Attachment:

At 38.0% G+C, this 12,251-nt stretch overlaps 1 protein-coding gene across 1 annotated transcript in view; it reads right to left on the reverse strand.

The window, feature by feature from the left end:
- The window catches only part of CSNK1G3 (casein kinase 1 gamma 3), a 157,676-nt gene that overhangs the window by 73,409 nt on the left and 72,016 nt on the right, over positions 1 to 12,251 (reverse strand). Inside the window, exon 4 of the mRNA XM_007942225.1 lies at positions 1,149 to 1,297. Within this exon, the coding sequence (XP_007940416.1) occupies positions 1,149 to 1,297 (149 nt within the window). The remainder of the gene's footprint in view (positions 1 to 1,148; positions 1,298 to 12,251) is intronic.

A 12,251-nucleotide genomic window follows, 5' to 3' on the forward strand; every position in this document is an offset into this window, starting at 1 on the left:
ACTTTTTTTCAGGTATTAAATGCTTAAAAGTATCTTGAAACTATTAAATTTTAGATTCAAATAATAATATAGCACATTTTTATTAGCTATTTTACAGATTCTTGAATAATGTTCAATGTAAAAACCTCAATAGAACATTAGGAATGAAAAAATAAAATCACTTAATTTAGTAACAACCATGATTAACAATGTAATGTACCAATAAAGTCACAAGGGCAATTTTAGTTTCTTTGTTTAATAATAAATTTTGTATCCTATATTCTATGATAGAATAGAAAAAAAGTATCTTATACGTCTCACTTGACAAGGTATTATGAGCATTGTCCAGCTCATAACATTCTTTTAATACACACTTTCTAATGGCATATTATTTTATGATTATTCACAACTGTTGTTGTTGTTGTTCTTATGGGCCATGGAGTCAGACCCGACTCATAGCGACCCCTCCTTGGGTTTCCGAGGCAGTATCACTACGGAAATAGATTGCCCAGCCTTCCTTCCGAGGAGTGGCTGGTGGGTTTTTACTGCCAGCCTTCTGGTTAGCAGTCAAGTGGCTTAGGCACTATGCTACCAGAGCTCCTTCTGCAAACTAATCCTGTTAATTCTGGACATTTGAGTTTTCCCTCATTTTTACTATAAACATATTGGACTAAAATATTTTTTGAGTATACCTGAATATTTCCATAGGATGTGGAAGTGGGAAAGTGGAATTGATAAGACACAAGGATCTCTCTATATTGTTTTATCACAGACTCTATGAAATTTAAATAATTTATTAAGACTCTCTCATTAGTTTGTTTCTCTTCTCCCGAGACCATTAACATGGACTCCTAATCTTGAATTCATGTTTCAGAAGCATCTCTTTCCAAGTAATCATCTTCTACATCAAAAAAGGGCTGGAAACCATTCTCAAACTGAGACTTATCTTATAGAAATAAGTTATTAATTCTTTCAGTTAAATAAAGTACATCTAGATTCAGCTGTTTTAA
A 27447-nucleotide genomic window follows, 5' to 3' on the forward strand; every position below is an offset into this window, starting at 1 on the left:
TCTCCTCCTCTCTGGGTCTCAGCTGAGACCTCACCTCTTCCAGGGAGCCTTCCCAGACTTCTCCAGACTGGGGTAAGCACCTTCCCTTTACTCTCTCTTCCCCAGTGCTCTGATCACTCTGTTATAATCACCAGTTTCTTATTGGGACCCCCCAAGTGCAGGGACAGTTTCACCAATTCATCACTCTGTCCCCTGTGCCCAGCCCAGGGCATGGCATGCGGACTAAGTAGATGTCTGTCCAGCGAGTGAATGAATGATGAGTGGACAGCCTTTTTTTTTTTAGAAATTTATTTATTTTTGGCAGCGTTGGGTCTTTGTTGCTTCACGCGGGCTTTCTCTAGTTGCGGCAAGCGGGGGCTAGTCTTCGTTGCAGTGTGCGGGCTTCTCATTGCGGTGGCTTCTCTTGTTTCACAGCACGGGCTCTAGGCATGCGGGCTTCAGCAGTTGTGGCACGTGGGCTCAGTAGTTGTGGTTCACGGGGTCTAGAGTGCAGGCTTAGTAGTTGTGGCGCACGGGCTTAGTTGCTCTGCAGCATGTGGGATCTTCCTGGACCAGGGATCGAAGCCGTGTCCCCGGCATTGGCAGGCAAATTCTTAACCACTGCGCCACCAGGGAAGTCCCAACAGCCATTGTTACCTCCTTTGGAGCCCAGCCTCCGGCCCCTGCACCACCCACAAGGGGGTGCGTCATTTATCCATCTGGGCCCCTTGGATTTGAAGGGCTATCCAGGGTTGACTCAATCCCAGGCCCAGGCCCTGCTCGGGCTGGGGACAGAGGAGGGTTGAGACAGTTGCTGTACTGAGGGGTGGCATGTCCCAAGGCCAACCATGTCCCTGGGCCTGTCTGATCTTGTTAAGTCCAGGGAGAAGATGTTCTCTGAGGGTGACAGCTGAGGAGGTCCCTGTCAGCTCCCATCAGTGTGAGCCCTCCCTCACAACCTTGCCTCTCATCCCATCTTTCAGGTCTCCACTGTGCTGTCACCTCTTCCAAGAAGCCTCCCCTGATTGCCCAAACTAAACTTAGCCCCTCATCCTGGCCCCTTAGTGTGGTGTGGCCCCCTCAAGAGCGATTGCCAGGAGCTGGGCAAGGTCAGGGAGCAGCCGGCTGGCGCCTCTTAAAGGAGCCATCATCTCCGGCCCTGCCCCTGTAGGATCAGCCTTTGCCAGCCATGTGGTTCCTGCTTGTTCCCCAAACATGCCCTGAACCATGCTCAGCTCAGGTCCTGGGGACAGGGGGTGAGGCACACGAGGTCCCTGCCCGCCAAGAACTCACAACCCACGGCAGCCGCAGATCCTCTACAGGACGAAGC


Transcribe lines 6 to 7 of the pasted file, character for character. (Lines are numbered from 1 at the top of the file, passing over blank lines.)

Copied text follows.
A 27447-nucleotide genomic window follows, 5' to 3' on the forward strand; every position below is an offset into this window, starting at 1 on the left:
TCTCCTCCTCTCTGGGTCTCAGCTGAGACCTCACCTCTTCCAGGGAGCCTTCCCAGACTTCTCCAGACTGGGGTAAGCACCTTCCCTTTACTCTCTCTTCCCCAGTGCTCTGATCACTCTGTTATAATCACCAGTTTCTTATTGGGACCCCCCAAGTGCAGGGACAGTTTCACCAATTCATCACTCTGTCCCCTGTGCCCAGCCCAGGGCATGGCATGCGGACTAAGTAGATGTCTGTCCAGCGAGTGAATGAATGATGAGTGGACAGCCTTTTTTTTTTTAGAAATTTATTTATTTTTGGCAGCGTTGGGTCTTTGTTGCTTCACGCGGGCTTTCTCTAGTTGCGGCAAGCGGGGGCTAGTCTTCGTTGCAGTGTGCGGGCTTCTCATTGCGGTGGCTTCTCTTGTTTCACAGCACGGGCTCTAGGCATGCGGGCTTCAGCAGTTGTGGCACGTGGGCTCAGTAGTTGTGGTTCACGGGGTCTAGAGTGCAGGCTTAGTAGTTGTGGCGCACGGGCTTAGTTGCTCTGCAGCATGTGGGATCTTCCTGGACCAGGGATCGAAGCCGTGTCCCCGGCATTGGCAGGCAAATTCTTAACCACTGCGCCACCAGGGAAGTCCCAACAGCCATTGTTACCTCCTTTGGAGCCCAGCCTCCGGCCCCTGCACCACCCACAAGGGGGTGCGTCATTTATCCATCTGGGCCCCTTGGATTTGAAGGGCTATCCAGGGTTGACTCAATCCCAGGCCCAGGCCCTGCTCGGGCTGGGGACAGAGGAGGGTTGAGACAGTTGCTGTACTGAGGGGTGGCATGTCCCAAGGCCAACCATGTCCCTGGGCCTGTCTGATCTTGTTAAGTCCAGGGAGAAGATGTTCTCTGAGGGTGACAGCTGAGGAGGTCCCTGTCAGCTCCCATCAGTGTGAGCCCTCCCTCACAACCTTGCCTCTCATCCCATCTTTCAGGTCTCCACTGTGCTGTCACCTCTTCCAAGAAGCCTCCCCTGATTGCCCAAACTAAACTTAGCCCCTCATCCTGGCCCCTTAGTGTGGTGTGGCCCCCTCAAGAGCGATTGCCAGGAGCTGGGCAAGGTCAGGGAGCAGCCGGCTGGCGCCTCTTAAAGGAGCCATCATCTCCGGCCCTGCCCCTGTAGGATCAGCCTTTGCCAGCCATGTGGTTCCTGCTTGTTCCCCAAACATGCCCTGAACCATGCTCAGCTCAGGTCCTGGGGACAGGGGGTGAGGCACACGAGGTCCCTGCCCGCCAAGAACTCACAACCCACGGCAGCCGCAGATCCTCTACAGGACGAAGC